When a loved one passes away, the family and friends must deal with grieving and many logistical matters, including the who can contest a will in queensland person’s estate. Australian law recognises this and allows certain relatives, family members or dependents the right to contest a will if they feel that they have been left out of the estate, or received insufficient amounts from it.
The laws around this differ from state to state, but in Queensland the main law is the Succession Act of 1981. Sections 40-44 of this act are the relevant sections dealing with what is called a “family provision claim”. This is when a person who is an eligible applicant makes a claim to the Court that further provision should be made from the deceased’s Estate.
Who Can Contest a Will in Queensland? Understanding Eligibility and Grounds for Challenging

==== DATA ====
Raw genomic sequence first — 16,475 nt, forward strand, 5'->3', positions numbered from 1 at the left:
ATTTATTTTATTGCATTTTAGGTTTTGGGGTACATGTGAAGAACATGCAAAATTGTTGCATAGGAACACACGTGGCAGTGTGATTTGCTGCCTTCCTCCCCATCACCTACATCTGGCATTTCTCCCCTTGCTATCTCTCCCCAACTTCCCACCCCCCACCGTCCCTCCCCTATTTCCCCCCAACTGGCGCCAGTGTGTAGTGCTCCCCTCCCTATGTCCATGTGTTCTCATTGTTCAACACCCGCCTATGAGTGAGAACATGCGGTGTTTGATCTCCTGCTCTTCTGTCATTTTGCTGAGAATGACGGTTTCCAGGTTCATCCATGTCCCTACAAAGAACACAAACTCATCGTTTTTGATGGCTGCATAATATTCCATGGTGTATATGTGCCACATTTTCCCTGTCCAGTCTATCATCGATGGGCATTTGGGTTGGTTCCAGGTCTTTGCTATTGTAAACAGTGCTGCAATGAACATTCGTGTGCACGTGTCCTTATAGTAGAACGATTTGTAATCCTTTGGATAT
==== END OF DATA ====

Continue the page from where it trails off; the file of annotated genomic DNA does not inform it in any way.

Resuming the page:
Eligible applicants include spouses, children and dependants of the deceased person. The definition of a dependant is broader than you might think and includes anyone who is being ‘wholly or substantially’ supported by the deceased at the time of death. It also covers step-children who were legally adopted by the deceased.
There are strict time limits for making a Family Provision Claim, namely six months from the date of death to notify the executor and nine months to file the claim in Court. This is because it is important to ensure that the assets of the estate are not sold or distributed before starting a legal action against the deceased’s estate. In addition, there is a requirement that the deceased had testamentary capacity to make their Will, which means they were of sound mind and understanding at the time.